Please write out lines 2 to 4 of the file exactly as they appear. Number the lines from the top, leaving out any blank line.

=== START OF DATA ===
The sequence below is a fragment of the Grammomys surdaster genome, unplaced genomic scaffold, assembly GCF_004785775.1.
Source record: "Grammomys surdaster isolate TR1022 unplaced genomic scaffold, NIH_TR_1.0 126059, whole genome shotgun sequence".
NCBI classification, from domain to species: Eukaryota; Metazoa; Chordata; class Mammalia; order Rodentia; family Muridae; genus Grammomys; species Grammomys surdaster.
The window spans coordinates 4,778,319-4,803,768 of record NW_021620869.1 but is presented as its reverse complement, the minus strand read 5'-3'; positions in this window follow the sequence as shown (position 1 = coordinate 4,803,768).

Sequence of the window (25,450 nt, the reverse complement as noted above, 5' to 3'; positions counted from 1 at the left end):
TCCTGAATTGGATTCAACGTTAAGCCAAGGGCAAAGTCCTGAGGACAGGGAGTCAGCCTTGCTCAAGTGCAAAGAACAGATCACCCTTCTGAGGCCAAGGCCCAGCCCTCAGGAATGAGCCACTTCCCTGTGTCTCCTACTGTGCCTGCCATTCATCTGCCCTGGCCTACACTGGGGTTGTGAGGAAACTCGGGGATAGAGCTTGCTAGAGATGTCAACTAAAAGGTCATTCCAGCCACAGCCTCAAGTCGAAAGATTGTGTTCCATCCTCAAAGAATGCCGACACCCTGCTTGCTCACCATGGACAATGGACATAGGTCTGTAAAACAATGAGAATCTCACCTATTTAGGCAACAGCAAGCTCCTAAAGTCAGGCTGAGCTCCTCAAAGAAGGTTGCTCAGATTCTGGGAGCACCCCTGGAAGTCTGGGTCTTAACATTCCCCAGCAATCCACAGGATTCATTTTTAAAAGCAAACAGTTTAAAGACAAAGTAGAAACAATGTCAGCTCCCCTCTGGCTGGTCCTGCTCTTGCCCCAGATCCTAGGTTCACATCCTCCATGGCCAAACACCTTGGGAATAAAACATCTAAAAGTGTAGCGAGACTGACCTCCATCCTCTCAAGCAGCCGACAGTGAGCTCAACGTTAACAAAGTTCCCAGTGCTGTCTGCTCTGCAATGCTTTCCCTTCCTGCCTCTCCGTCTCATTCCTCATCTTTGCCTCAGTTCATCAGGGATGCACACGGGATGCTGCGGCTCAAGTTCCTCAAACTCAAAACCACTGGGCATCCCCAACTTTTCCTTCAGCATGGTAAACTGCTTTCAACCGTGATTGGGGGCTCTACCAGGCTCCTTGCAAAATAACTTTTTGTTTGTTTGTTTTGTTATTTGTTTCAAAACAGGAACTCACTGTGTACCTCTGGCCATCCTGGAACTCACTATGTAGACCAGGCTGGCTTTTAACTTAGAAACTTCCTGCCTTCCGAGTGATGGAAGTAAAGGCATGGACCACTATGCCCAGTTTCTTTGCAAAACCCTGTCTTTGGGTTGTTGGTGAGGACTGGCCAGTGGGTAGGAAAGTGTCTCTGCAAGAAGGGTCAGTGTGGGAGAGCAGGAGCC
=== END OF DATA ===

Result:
Source record: "Grammomys surdaster isolate TR1022 unplaced genomic scaffold, NIH_TR_1.0 126059, whole genome shotgun sequence".
NCBI classification, from domain to species: Eukaryota; Metazoa; Chordata; class Mammalia; order Rodentia; family Muridae; genus Grammomys; species Grammomys surdaster.
The window spans coordinates 4,778,319-4,803,768 of record NW_021620869.1 but is presented as its reverse complement, the minus strand read 5'-3'; positions in this window follow the sequence as shown (position 1 = coordinate 4,803,768).